that the levels set to be regarded as digitally included are perhaps too low, given
the increasing need to be able to engage effectively in such as online universal
claiming, government gateway ID portals etc. The policy issues here include a
review of what core skills actually amount to being digitally included, a call to
support the provision of face-to-face support for the digitally excluded, and
improved schemes to provide the equipment and support for the data costs
around digital access – such as better work with local corporates, equipment
refurbishment, and data donation schemes, as well as the centrality of these
skills to the city’s work skills agenda.

4. A quick review of some of the food poverty issues.

As already mentioned, the crisis has added pressure on already stretched food
support services in the city. These have though, remained able to cope with the
Not enough attention is given to the quiet food club revolution in Salford –
whereby substantially more people use a food club each week then do a food
bank. There is a need to build on this – and ideas being developed include the
creation of a school uniform exchange hub working through the network of food
clubs, aligning health improvement services, credit union collection points, and
outreach advice services within the food club model – forming more

comprehensive family support hubs. Broader strategic issues remain the need
to diversify the supply chain to our food clubs, as well as to improve the
appropriateness of our offer to all parts of our community. It is also possible
that Brexit will have significant impacts on food supply, food costs, as well as
over the longer term on national food and agricultural policy creating even
greater food re-distribution issues.

5. A review of our current programme of campaigns work.

Our campaign work has been maintained throughout the crisis – but we have re-
prioritised some aspects.
Our housing research is ongoing, and we hope to produce the third and final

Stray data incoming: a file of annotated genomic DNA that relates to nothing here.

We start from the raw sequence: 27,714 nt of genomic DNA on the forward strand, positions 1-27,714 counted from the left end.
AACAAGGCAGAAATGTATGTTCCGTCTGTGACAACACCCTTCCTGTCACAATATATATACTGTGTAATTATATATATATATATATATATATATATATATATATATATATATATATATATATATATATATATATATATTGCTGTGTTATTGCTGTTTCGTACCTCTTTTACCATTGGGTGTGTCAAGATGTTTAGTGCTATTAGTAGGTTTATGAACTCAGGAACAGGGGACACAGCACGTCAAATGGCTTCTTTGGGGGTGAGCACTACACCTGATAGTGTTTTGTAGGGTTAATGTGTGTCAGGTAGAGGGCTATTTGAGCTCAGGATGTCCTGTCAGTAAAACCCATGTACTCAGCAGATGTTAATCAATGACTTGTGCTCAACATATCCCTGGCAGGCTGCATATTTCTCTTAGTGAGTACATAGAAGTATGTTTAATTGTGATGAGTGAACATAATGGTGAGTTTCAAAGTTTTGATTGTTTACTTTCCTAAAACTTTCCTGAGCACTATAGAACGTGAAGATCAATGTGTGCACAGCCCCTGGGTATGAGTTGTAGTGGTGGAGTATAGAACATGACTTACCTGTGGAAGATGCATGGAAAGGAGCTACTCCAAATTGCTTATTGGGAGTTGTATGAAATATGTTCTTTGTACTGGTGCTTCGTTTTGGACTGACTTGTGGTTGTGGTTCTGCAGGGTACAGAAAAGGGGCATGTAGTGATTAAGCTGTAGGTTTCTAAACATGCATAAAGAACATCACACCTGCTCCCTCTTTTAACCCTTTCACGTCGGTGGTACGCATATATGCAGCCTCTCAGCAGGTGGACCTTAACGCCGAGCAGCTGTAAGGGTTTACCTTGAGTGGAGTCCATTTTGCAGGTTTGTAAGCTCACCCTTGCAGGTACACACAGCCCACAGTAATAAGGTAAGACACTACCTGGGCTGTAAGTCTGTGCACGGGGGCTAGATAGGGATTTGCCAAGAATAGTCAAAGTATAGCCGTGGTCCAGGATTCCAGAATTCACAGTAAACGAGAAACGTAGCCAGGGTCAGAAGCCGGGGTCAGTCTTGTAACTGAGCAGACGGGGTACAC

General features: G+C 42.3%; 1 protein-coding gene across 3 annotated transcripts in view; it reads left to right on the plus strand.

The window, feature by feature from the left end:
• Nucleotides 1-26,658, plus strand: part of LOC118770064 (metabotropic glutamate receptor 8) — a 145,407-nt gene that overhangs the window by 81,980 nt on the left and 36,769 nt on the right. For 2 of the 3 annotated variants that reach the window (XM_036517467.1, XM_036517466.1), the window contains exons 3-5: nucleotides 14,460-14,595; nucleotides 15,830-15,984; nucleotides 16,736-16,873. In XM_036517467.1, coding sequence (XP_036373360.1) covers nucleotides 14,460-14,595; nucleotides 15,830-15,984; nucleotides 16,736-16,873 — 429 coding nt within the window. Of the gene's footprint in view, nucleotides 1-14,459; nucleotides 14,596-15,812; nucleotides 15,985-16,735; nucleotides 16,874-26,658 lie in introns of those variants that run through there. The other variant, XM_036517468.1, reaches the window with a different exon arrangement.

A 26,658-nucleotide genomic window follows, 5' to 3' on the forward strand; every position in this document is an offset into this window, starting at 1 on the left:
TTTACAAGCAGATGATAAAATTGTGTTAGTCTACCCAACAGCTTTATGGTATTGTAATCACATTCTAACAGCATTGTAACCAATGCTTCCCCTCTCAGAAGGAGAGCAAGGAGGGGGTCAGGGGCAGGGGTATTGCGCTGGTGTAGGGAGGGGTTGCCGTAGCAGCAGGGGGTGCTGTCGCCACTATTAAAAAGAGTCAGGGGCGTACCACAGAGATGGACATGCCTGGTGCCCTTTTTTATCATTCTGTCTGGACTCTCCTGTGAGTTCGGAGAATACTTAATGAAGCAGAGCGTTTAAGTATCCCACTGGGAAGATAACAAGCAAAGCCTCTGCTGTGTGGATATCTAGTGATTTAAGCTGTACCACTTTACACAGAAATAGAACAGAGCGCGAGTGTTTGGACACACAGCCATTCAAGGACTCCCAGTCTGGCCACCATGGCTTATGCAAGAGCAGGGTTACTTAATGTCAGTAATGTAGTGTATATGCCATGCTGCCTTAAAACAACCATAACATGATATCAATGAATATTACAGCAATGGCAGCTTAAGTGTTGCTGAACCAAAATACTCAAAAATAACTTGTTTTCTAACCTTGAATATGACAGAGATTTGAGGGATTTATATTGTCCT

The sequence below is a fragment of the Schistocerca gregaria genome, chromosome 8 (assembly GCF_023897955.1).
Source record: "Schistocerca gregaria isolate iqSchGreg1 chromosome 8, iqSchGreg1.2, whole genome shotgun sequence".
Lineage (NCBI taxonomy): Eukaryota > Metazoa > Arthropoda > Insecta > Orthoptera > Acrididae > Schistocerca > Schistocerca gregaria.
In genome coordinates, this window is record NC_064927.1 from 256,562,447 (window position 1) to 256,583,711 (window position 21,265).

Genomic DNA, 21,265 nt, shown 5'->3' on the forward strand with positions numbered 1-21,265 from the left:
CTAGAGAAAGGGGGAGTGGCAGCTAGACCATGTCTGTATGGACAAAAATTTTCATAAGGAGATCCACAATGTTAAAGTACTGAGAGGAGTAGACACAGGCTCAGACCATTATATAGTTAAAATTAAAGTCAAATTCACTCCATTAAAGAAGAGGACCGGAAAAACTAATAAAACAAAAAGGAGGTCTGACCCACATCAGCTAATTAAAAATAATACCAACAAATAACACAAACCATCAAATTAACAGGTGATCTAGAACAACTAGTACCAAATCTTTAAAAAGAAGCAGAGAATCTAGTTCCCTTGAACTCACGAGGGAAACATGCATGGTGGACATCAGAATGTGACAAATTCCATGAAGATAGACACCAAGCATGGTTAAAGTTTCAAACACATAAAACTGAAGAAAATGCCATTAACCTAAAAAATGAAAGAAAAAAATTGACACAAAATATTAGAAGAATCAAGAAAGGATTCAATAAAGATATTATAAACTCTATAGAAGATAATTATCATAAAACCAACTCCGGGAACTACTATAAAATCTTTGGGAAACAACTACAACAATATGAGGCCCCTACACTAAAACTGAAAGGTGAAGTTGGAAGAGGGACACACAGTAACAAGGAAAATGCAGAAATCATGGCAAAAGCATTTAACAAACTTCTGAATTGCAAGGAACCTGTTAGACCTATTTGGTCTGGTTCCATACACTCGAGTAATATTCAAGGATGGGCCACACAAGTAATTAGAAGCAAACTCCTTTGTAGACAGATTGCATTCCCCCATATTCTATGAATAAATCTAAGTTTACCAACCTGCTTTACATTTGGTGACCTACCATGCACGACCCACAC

report into housing issues in the private rented sector – which has run for over
five years, in March.
Healthy Start uptake has collapsed during the pandemic (although Salford was
experiencing a slump in claims before the crisis), work is in hand through the
Feeding Salford plan to improve uptake, as well as a discussion with Greater
Manchester partners about a possible focused Greater Manchester wide
Similarly, discussions are happening around a more organized Greater
Manchester take up approach – probably connected to some initial work around
Pension Credit already in place.
The Fair Funeral Campaign needs refreshing and reviewing in light of a new
national Fair Funeral charter, the imminent final outcome of the Competition
and Markets Authority review into the funeral industry (published a few days
after this presentation), as well as the impact of the still relatively new local
municipal funeral offer.
The School uniform exchange hub network has already been mentioned, a
number of public meetings were held last year, and a general level blueprint for
several local charities to provide exchange schemes working through local food
clubs established.
More work is needed to engage with schools and other providers of school
uniform support.
The ambition to establish a Homelessness Commission has stalled, and this will
be reviewed, and a decision taken within the next months. A soft deadline has
been given by the city’s homelessness strategic group of six months.

We think it may be necessary to do some more direct cancer detection
awareness work – having noted the marked decline in recent referrals to our
palliative care advice service – and the subsequent discussions we have had
about the issue.
The implementation of the Feeding Salford plan II is a priority, specifically for us
is how we are to resource advice services within food support services beyond
the current lottery funding period next year.
There is a plan to do some work around reducing the impact of historical
housing costs for people where these are incurred because of domestic violence
The next generation of our period poverty work is a priority – including the
supply of menstrual products beyond the school system, as well as improving
take up of the new national product scheme across Salford’s schools.
There is work about to begin to discuss improving support to households with
pets and where their poverty leads to animal hardship – as well as strains of
family finances.
We think the council has more it could do with the ‘Better off in Salford’ brand
and would be happy to help develop this approach.
The presentation concluded with a reflection on the fact that this was our 80 th
anniversary year, and that having been founded to deal with the national
emergency that was the outbreak of war – there was a certain symmetry that we
are now playing a central role both locally and nationally in responding to this
generation’s current national emergency.

Tom Togher
December 16, 2020.